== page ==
Apple’s slumping sales growth in China re-energized discussions on the commoditization of smart phones: the basic idea is that once devices, services, goods, platforms, etc. are interchangeable and can be produced/generated anywhere, they are effectively commodities and their value declines accordingly.
In the case of Apple’s iPhone, many observers see diminishing returns on the latest model’s features as the price point (around $1,000) now exceeds what many customers are willing to pay for the status of owning an Apple product and the declining differentiation of the iPhone when compared to other smart phones available at a fraction of the iPhone’s price.
Commoditization doesn’t just affect the top tier of the food chain; it affects the entire food chain. The commodity $400 smart phone has diminishing returns over the commodity $200 smart phone, and the $200 smart phone has diminishing returns over the commodity $100 smart phone.
Commoditization ravages price and profitability. Once the production facility is paid for by the first run, the cost basis of future production drops, enabling the producer to reap profits even as price plummets.
This is why perfectly good tablets cost $35 wholesale in some Asian markets.
Commoditization doesn’t just affect tech devices: passive index funds have commoditized investing. Why pay a hedge fund’s steep fees when a passive index fund may beat the net return (i.e. after fees) of the hedge fund?
No wonder hedge funds are closing left and right; investing is being commoditized by passive funds, funds managed by software, etc.
Commoditization is inherently deflationary as prices and profits are pushed down along the entire food chain.
As Marx explained in the 19th century, the only way to preserve pricing power and profits is to eliminate competition by establishing a monopoly or cartel. And indeed, the sectors which continue to jack up prices and rake in outsized profits are cartels: healthcare, national defense, pharmaceuticals, higher education, etc.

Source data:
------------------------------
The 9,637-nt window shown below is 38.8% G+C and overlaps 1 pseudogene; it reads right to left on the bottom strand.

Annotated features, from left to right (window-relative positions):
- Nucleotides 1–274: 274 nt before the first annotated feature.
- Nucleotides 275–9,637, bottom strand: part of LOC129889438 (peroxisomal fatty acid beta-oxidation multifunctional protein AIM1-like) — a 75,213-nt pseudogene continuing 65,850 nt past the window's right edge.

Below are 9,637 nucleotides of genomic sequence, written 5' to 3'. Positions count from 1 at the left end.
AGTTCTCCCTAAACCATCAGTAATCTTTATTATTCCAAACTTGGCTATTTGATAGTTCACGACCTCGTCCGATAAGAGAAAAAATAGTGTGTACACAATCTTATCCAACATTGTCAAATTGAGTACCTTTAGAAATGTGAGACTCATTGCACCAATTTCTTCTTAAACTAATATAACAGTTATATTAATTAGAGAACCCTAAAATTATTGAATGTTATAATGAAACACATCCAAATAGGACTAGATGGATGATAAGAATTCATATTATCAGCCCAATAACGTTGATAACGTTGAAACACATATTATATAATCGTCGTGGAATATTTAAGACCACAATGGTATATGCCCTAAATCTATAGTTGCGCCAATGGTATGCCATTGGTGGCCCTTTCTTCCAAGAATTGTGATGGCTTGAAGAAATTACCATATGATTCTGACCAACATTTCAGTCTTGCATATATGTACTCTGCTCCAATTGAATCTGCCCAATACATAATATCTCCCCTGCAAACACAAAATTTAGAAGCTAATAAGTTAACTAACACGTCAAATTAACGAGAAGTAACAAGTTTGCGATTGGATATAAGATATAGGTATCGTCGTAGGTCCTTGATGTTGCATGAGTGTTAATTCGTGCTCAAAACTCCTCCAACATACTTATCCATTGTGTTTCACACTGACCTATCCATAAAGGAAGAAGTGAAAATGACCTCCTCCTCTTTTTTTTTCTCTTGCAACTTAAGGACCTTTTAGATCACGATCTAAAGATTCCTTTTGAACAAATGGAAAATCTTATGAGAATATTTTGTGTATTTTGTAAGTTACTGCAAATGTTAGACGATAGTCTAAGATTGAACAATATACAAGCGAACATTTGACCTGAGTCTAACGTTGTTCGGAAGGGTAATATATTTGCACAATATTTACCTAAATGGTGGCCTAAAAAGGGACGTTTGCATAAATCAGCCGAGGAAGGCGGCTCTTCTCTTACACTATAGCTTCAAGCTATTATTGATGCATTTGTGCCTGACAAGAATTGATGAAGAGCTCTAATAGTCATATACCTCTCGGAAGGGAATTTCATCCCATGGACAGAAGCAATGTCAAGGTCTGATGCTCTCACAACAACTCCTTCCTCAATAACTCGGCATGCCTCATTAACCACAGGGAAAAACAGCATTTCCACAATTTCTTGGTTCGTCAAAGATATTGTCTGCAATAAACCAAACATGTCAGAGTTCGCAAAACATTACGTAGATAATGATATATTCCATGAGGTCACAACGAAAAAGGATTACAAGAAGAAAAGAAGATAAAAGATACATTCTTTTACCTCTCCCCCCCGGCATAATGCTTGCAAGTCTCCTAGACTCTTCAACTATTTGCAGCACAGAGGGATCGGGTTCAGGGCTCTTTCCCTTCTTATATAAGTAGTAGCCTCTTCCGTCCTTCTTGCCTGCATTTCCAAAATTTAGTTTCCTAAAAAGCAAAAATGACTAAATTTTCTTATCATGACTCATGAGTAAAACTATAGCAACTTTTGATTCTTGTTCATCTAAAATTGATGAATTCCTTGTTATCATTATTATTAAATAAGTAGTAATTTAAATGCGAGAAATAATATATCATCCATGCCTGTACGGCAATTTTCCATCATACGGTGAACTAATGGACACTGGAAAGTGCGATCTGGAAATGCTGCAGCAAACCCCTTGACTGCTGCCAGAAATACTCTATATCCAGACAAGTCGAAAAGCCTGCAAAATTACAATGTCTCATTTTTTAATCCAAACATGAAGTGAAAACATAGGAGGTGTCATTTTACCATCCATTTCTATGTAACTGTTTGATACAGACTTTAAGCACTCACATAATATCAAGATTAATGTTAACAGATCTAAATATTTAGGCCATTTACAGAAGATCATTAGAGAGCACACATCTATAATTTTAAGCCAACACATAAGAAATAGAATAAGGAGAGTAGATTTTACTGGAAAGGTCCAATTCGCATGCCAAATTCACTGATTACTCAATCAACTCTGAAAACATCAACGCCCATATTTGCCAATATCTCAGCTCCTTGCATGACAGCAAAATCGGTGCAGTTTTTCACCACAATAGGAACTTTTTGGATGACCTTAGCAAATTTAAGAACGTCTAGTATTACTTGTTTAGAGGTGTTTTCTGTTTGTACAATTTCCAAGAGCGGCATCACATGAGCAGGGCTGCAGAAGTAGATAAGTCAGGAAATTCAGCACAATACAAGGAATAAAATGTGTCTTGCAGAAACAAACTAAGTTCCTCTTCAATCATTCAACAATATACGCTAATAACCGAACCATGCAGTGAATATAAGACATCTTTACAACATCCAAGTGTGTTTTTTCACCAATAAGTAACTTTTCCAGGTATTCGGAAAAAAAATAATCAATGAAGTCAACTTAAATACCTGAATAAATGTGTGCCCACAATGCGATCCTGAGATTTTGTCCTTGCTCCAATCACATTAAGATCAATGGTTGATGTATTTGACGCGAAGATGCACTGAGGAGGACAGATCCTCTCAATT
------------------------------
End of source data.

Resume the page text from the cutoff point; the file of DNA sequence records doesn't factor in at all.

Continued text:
Companies such as Microsoft, Google and Facebook have established quasi-monopolies via the network effect, buying up potential competitors, etc.
While globalization has fueled the commoditization of goods such as phones and services such as tech support, commoditization can also be homegrown.Consider how tax software has reduced the demand for tax preparation services, or how the cost of digitally distributing content such as films is near-zero.
Labor has also been commoditized, and this is one reason why wages have stagnated. If someone somewhere else (in another state, in another country, etc.) can produce the same output for less total compensation, then that pushes employers to move production to lower costs.
Direct delivery of goods and services to the consumer is also commoditized: do you really care whether your package is delivered by the US Postal Service, UPS, FedEX, or a gig-economy Amazon driver? No.
This is why Gordon Long and I were discussing the retail apocalypse years ago:Looming U.S. Retail Implosion (December 4, 2013).
The scarcity value and pricing power of brands, retail outlets, malls, etc. are all plummeting for structural reasons.
The other deflationary pressure is the stagnation of wages for the bottom 90%: consumers might desire the status of a new iPhone but be unable to justify the expense or the financial sacrifices that are required to make such a discretionary purchase.
If we consider the digitization powering the 4th Industrial Revolution and the rising political demands for renewed anti-trust scrutiny of monopolistic behemoths, it’s not difficult to discern a continuation of the deflationary trends of commoditization and stagnant wages.
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